Sunday, October 1, 2023

‘Ritual: script or oral history?’

Title page of Grand Lodge’s current book.

A Past Master in Kansas, a DDGM actually, regularly offers his views on things Masonic, kind of in blog format, on Faceypage. He posts in “A Past Master’s Thoughts” almost daily. About a month ago, in reflection on a lodge experience the day before, he wrote:

The topic of ritual came up. It seems there is a lodge that requires ‘word perfect’ ritual. Let me say I get that, but even Grand Lecturers stumble… It was brought up the difference between perfect and proficient. There is a difference. 
Do you know the work? Does it resonate with you? Ritual is energy. Can it be felt, or are we just spewing words? 
For those who say they cannot learn ritual, I have a few questions: Do you know your address without looking it up? Your phone number? If your favorite song came on the radio, but the volume turned off, could you sing it? If you said yes to any of those, you can be proficient, at least, in ritual.

At issue is rote memorization which, whatever your method might be, has been essential to preserving how we do things and passing it to our posterity. I believe that emphasis on letter perfect ritual has two origins:

1) The process of education, training, maturation, etc. in operative building involved the apprentice learning from the master mason without deviation. I can’t imagine there could have been interpretation by the pupil of the teacher’s instruction. Failure to learn The Way of Doing Things would terminate the apprenticeship in failure.

2) About a century ago, our grand lodges in the United States began publishing their own ritual books, resulting in a fundamentalism in which the memorization and flawless recitation of ritual became paramount.

From ‘A Past Master’s Thoughts.’

How many inept leaders have you seen win high office for no other reason than their demonstrated ritual skill? When the fraternity was larger (if you don’t know, the number of regular Master Masons in this country has returned to nineteenth century levels), obviously there was more talent to provide the ritual experts needed for continuity of the work. And having the book isn’t enough; we need the “actors” to bring the written word to life. This isn’t as easy today, thanks to changes in how the young are schooled. The rote memorization, aided by mnemonics, that older people, like myself, relied on appears to have been retired. (I don’t know if something else has replaced it.) So the task of studying, learning, and recalling Masonic oratory, which never was easy for most, looks today like an unduly difficult and outdated method to a thirty-year-old. Generally speaking. I always see exceptions.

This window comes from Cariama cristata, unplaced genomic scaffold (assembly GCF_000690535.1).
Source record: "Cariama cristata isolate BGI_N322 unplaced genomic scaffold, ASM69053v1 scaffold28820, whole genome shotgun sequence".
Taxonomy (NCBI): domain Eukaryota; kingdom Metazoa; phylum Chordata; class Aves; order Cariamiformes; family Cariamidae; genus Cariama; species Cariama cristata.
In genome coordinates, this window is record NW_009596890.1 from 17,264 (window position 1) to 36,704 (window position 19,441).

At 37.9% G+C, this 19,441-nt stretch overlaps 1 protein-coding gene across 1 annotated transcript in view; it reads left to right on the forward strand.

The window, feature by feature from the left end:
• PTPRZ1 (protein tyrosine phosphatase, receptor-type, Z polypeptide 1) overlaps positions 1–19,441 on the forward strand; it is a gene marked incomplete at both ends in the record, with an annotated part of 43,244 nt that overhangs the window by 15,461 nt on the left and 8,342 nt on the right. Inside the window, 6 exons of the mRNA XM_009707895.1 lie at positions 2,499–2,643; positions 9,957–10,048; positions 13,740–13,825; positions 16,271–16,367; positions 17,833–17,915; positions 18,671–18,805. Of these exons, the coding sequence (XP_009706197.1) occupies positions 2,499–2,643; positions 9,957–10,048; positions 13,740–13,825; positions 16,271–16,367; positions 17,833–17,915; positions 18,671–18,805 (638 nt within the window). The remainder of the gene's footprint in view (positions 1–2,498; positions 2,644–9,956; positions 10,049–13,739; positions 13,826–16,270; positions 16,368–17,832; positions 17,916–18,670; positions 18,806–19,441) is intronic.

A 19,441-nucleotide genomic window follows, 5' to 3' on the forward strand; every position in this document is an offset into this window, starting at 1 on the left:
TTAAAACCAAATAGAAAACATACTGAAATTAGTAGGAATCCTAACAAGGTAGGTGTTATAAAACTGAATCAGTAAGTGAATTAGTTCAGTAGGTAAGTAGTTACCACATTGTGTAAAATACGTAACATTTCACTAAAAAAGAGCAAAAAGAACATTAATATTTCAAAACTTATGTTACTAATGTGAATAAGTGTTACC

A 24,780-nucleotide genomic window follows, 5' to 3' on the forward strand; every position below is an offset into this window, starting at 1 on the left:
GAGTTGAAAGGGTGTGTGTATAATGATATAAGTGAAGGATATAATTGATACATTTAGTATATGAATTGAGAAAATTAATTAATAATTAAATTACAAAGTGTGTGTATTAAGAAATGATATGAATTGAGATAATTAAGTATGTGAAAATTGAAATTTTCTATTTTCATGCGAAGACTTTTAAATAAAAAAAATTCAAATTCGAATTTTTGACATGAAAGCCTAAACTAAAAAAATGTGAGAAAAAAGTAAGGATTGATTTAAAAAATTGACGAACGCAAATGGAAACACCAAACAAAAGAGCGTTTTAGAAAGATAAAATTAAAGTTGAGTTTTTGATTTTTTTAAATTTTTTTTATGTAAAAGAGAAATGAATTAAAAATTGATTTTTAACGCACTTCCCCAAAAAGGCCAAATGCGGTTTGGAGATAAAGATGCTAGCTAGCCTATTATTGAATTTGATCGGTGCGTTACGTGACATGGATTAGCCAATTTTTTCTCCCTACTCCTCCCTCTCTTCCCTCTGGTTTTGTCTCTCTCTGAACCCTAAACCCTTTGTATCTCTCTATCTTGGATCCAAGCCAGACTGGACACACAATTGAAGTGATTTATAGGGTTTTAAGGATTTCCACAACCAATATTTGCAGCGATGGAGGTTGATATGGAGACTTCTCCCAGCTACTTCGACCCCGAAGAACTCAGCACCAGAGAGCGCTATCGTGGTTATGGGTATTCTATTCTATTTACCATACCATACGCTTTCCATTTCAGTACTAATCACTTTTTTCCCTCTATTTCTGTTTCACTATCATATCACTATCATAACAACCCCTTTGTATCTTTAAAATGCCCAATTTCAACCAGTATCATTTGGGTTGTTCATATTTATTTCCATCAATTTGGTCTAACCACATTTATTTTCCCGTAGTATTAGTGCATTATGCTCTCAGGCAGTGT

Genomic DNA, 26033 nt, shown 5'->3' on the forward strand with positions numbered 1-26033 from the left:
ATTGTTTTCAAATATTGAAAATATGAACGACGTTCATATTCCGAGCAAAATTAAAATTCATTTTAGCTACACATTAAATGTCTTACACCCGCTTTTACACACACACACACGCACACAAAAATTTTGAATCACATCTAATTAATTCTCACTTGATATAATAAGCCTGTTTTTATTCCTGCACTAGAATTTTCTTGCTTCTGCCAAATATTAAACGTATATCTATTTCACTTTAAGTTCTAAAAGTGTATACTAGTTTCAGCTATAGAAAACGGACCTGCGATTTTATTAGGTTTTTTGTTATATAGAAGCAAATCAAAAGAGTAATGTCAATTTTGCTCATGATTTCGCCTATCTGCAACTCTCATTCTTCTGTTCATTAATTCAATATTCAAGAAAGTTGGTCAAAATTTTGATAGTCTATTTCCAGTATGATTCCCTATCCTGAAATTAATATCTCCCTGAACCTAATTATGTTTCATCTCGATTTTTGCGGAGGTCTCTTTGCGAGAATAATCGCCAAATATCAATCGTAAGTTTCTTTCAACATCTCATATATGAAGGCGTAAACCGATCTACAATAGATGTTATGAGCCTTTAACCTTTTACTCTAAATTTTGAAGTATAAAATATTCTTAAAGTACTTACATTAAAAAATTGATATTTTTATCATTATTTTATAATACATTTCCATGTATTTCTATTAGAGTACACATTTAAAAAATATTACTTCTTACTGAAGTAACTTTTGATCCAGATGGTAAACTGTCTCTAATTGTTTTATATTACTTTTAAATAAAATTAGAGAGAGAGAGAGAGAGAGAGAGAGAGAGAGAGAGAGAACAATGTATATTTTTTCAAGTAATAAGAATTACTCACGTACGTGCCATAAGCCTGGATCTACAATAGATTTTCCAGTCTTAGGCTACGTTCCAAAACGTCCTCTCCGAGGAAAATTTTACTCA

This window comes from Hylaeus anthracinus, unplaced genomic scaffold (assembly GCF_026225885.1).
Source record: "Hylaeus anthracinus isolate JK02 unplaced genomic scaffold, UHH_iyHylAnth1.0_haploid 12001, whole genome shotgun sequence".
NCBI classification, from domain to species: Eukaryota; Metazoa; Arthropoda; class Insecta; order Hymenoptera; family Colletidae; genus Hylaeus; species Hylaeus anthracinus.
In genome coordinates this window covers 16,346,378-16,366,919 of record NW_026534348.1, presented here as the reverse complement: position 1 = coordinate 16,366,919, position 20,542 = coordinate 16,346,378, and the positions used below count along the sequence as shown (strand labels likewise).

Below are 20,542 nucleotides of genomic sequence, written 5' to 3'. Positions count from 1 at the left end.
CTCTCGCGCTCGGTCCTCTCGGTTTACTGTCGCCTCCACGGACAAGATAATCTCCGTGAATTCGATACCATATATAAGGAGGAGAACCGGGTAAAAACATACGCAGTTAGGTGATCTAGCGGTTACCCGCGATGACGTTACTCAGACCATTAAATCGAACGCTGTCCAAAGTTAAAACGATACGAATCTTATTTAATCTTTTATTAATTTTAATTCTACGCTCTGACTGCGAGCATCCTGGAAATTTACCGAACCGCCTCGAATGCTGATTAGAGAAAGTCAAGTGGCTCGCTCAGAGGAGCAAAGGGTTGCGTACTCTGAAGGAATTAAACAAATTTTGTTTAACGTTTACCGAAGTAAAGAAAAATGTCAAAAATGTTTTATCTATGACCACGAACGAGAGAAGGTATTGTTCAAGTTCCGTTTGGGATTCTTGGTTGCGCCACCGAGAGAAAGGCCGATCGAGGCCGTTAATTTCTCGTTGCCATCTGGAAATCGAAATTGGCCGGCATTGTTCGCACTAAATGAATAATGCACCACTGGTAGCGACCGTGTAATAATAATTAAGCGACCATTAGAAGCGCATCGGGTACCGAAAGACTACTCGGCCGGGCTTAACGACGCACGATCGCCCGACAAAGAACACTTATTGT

But—finally arriving at my point—would it help to rethink ritual, changing our concept of it from a script to our oral history? This isn’t to allow any encroaching changes to the words—although our ancestors did okay without official ritual texts—but rather to dilute the intimidating pressure to memorize the printed page.

I consider myself an amateur historian. Part of the mental gymnastics in my own labors to learn ritual is my knowledge of ritual history. I don’t claim an all encompassing knowledge, but realizing how there have been huge and numerous changes in what we do, and being familiar with a number of the specifics, has proven very helpful to me. That knowledge demystifies what some may call the unapproachable, and with that barrier breached, one can take possession of the words. They become digestible facts.

The phrases, dialogues, etc. have evolved over the centuries and they likely will change in the future because they are written by men, so there is no reason to hesitate in studying and learning them. Our Past Master in Kansas likens the dynamic to knowing song lyrics but, for our purposes, maybe embracing Masonic ritual as oral history (there still are jurisdictions that employ the mouth-to-ear method) will change a chore into the enriching challenge it should be. I just envision greater intimacy this way.

The Oral History Association defines oral history as “a field of study and a method of gathering, preserving and interpreting the voices and memories of people, communities, and participants in past events. Oral history is both the oldest type of historical inquiry, predating the written word, and one of the most modern, initiated with tape recorders in the 1940s and now using 21st-century digital technologies.”

While ritual isn’t cited specifically, everything we do in life derives from custom, habit, observance, practice, procedure, etc. Change the Ritual Committee name to Oral History Teachers.

Speaking of ritual, tomorrow is the 200th anniversary of England’s Emulation Lodge of Improvement, and I hope to find time to delve into that then.


Cameron Bailey said...

Thank you for this very thought provoking post. I believe that I'll find myself contemplating it over the next few days and weeks!

Magpie Mason said...

You’re not doing so bad yourself, Most Worshipful!